We’ve all heard of adrenaline junkies, folks for whom it’s not enough to compete, play hard, or win. Adrenaline junkies have to come face to face with the very real possibility of dying in order to fully enjoy their sporting experience.
The following are seven sports that offer the most death-defying thrills, and the most deaths:
1. BULL FIGHTING
Blood sports are not for everyone, and I can certainly understand the view of animal rights groups that feel blood sports should not be for bulls, who never asked to play the game.
But those bulls can give as good as they take—though a lot more of them die than matadors, admittedly—and a goring from an agitated bull is nothing to sniff at. If I learned anything from reading Hemingway it’s that bullfighters only die two ways: From a goring or from gonorrhea.
2. MOTORCYCLE RACING
By far the most dangerous motorsport, by far! These guys travel at speeds over 200 MPH on twisting tracks, inches from the pavement.
When cyclists crash there’s no roll bar or cage or anything to contain them, they just get sent hurtling through the air.
The only advice you’re given in those moments is to tuck and roll, and roll you will, or bounce, slide and tumble for hundreds of feet until the bone-crushing stop and the ride in the ambulance—if you’re lucky.
Skiing is an expensive sport, and one with its fair share of dangers.
But for those who find it neither expensive nor dangerous enough, there’s heliskiing.
While the lure of carving fresh tracks on a pristine mountainside is undeniable, the risks are great. Injuries due to inexperience or having more money than skiing skills get very expensive and very serious when you’ve flown away from civilization.
Also the avalanche threat is very real and can bury even the most experienced guides, or you know, the helicopter might crash into the mountain.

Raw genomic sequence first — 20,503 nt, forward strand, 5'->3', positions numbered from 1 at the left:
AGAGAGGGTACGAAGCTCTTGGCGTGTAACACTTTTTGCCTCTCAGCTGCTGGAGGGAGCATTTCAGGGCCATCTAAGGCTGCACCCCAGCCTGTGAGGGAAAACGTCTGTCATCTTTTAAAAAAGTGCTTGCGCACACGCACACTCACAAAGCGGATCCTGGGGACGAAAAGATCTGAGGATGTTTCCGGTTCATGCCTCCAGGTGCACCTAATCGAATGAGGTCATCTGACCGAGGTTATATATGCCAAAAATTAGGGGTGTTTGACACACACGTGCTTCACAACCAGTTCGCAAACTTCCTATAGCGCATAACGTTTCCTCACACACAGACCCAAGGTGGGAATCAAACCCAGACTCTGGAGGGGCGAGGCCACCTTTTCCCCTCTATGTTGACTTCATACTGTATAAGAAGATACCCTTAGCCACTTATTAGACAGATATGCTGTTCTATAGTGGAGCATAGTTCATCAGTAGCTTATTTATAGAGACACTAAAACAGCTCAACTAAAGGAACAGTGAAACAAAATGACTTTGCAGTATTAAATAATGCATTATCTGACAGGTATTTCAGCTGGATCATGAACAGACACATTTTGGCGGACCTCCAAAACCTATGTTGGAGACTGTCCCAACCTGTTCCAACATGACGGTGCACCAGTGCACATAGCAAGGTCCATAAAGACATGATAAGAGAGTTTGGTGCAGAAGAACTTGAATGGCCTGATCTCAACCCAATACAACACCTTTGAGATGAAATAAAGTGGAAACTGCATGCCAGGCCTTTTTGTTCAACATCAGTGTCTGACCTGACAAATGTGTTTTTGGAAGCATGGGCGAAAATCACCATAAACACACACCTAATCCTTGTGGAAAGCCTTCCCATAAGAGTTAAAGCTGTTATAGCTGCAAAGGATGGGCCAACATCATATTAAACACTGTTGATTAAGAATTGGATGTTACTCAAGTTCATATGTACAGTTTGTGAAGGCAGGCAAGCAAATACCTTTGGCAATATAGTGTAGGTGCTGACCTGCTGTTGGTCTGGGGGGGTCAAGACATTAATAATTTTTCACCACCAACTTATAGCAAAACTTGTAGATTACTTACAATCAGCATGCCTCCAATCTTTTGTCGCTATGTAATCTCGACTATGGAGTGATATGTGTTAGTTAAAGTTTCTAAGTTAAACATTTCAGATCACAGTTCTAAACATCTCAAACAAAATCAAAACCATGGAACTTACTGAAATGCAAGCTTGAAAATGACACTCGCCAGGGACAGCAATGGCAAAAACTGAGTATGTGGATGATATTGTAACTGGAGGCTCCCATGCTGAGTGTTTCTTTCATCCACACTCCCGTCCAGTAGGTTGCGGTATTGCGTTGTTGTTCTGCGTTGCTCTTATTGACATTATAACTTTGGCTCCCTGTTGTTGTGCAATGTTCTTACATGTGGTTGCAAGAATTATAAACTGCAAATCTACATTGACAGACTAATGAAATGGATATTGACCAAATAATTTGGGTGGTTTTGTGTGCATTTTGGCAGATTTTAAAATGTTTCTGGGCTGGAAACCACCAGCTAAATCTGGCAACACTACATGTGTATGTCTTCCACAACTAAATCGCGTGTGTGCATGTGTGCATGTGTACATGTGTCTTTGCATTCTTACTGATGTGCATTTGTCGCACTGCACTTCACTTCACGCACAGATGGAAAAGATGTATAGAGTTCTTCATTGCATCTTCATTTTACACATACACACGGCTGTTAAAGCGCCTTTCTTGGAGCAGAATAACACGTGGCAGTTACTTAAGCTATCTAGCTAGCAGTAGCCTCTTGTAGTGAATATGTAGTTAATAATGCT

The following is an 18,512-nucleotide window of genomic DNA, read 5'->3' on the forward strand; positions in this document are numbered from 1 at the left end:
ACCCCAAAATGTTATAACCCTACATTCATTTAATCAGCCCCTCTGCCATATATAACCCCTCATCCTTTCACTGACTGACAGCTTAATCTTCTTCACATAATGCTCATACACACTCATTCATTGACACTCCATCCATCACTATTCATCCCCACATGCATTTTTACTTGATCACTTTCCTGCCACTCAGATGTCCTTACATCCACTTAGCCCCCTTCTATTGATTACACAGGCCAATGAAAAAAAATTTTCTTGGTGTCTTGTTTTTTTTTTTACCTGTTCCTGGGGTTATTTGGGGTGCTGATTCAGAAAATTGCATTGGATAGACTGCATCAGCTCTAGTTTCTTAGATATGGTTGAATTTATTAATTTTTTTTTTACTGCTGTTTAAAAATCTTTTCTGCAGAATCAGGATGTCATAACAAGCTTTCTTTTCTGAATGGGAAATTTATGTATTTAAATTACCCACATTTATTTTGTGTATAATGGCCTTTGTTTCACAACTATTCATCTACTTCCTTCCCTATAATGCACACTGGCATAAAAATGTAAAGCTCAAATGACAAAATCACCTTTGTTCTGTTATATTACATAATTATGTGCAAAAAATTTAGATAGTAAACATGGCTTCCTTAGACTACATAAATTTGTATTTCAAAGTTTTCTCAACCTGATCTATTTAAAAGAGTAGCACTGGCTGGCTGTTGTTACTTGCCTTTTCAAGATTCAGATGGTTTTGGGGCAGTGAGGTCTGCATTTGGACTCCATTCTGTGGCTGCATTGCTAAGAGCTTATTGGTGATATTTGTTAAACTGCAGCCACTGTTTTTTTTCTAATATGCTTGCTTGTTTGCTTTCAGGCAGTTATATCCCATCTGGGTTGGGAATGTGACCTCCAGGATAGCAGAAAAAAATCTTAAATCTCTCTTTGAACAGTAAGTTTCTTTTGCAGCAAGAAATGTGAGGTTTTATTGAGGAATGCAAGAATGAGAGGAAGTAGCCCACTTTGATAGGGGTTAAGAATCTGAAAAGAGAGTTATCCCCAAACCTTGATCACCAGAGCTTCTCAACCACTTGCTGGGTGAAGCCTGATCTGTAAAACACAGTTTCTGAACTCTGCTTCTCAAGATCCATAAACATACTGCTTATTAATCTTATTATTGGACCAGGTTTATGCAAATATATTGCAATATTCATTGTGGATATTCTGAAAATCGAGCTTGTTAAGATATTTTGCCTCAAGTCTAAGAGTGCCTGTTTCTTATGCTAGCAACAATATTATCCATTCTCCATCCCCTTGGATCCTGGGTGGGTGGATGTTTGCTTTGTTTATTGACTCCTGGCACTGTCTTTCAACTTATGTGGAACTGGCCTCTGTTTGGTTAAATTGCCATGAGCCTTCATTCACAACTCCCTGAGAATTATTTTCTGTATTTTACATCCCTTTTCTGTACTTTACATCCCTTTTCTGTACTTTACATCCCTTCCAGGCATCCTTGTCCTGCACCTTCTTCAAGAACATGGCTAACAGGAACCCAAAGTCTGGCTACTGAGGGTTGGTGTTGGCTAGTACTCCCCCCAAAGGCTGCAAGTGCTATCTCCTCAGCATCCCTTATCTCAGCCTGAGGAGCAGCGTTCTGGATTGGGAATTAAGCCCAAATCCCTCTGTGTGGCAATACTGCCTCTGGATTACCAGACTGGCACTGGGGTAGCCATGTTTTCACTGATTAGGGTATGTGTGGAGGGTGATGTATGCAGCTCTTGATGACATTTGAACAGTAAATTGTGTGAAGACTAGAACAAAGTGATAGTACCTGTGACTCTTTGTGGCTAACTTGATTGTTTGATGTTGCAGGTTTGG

4. BIG-WAVE SURFING
The thing about surfing is that you’re playing with Mother Nature, so I would think when Mother Nature wins, say by throwing up a set so large you can’t even paddle into it, you should give her the win.
Big-wave surfers disagree. They have their buddy tow them into the wave on a jet ski and dare Mother Nature to bring it. She obliges more often than not as the force of fifty-foot waves can crush a even the best of surfers. Or, if they’re lucky, they might be knocked unconscious against a rock or coral or the seabed.
Apparently riding one of those monsters makes the danger worth it.
I’m not convinced.
5. HIGH-ALTITUDE MOUNTAIN CLIMBING
Of all the dangerous sports you can try high-altitude mountain climbing—read: Climbing Mount Everest, because what’s the point of climbing a really high mountain no one has ever heard of?—is the only one that forces you to see those who’ve failed before you.
Seriously, there are over 200 bodies scattered throughout the climbing routes of Mount Everest, and more every year as the sport is exploding in popularity.
So if you want to peak Everest, that’s cool except you’ll have to climb over, past and around all those bodies, and if you don’t make it, you’ll just be another of them.
6. BASE JUMPING
The concept is simple enough; find a Building, Antannae, Span (bridge), or Earth (cliff) to jump off of, and jump! Oh, and remember to bring a hand-deployed parachute to save your life.
Basically BASE jumping is the poor man’s skydiving, and it’s illegal nearly everywhere, so “playing” this sport also comes with legal trouble, not inconsiderable fines, maybe a little jail time.
But it’s also a sport growing in popularity in spite of the inherent risks.
You know, the risk of going splat!
I wonder about the helmets they wear, do they really think they we help if the chute malfunctions?
7. CAVE DIVING
Cave diving is for people who find SCUBA diving and caving too safe to do as separate activities.
Not only do you only have a limited air supply but you can’t just surface wherever you want, you have to get out of the cave first, a cave you’ve likely never been in and may not remember how to get out of.
But you’re an explorer and you want to go where no one ever has so you want to go just a little further all the time. You have to balance your desire for discovery with your desire for oxygen.
What makes a good cave dive? The kind you don’t die from. Seriously, not dying is considered good in this sport, that’s how strong the possibility is.